A 12-Year-Old's Quest To Remake Education, One Arduino At A Time
Heap, open-source, and user-friendly, Arduino consists of both hardware (circuit boards) and software (a programming language). The two can be combined in an almost infinite number of ways to make
even the most whimsical projects—tweeting coffee pots, automated cat doors—attainable. A team of software engineers and designers released Arduino in 2005 as a teaching tool for graduate students in interactive design, but it quickly caught on in the DIY community. By 2011, more than 250,000 Arduinos had been sold around the world, and a cottage industry of manufacturers
and distributors had sprung up.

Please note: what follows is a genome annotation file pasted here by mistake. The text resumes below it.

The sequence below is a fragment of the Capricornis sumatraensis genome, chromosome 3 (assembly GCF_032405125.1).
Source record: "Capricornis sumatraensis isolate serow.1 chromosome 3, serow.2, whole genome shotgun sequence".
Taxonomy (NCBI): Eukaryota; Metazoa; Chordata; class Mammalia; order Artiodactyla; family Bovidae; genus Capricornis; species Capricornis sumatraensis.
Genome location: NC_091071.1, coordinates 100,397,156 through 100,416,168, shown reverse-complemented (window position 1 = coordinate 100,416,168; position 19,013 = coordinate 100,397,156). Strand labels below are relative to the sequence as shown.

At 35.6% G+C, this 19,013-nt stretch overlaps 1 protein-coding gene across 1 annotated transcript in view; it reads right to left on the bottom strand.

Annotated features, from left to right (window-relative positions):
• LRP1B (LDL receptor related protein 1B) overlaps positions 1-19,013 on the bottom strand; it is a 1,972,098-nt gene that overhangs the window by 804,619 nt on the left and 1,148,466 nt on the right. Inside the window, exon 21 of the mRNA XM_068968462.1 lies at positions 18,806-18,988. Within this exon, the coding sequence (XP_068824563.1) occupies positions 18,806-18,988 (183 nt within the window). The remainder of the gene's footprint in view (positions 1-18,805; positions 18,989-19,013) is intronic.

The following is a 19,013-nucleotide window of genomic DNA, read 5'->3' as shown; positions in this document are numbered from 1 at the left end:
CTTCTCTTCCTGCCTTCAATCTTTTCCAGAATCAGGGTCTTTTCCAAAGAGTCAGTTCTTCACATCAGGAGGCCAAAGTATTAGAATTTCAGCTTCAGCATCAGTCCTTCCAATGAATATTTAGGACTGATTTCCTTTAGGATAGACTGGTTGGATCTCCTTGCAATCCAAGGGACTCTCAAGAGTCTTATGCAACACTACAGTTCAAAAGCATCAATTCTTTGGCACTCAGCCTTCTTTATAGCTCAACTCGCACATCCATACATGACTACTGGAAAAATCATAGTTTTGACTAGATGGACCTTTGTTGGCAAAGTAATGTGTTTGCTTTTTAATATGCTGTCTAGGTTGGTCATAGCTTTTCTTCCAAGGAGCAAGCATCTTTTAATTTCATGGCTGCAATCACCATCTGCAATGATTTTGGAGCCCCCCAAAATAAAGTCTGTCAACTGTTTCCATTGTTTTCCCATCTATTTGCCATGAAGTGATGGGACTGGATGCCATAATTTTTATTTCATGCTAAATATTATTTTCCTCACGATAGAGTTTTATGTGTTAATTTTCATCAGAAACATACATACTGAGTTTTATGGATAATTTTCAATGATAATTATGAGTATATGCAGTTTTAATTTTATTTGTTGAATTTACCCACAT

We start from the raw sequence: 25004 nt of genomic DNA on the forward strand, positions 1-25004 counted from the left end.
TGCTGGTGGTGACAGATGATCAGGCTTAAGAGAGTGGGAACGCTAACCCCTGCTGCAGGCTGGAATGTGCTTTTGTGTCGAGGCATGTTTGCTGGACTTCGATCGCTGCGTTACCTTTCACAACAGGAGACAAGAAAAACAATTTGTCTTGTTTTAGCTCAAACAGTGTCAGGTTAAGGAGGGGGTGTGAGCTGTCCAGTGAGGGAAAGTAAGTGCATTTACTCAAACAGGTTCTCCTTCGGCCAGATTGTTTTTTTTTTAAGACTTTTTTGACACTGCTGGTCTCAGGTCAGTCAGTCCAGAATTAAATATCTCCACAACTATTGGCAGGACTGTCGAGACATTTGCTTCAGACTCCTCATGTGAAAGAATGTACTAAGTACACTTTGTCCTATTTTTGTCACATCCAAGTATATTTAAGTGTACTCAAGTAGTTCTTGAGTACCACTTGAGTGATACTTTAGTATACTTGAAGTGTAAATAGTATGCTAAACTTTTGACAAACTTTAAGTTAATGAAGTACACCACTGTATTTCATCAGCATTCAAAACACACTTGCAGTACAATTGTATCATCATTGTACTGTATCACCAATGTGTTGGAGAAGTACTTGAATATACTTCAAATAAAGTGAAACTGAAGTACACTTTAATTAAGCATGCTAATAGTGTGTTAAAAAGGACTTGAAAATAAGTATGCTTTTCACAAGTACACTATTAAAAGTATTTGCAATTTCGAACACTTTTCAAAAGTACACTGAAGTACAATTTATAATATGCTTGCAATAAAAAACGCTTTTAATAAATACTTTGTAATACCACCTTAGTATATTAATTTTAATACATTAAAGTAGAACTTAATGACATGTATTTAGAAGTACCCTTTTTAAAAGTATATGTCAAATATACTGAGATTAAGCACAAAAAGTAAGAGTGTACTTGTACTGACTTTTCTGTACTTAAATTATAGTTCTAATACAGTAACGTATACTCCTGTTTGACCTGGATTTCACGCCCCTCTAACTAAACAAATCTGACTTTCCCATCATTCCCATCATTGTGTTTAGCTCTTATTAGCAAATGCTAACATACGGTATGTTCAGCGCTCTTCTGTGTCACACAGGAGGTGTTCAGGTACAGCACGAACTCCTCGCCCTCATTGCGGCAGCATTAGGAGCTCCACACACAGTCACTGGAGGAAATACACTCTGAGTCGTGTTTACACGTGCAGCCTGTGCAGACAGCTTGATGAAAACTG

That’s also the year Quin Etnyre, bored with the limits of the LEGO Mindstorms robotics kit, got hooked on soldering circuit boards at Maker Faire Bay Area. He soon began ordering components online and taught himself how to code. “When I started, I thought it was all about zeros and ones and that it was going to be really hard,” Quin says. “It was so cool to learn that with just one line of code and almost-plain English, I could make an LED blink.”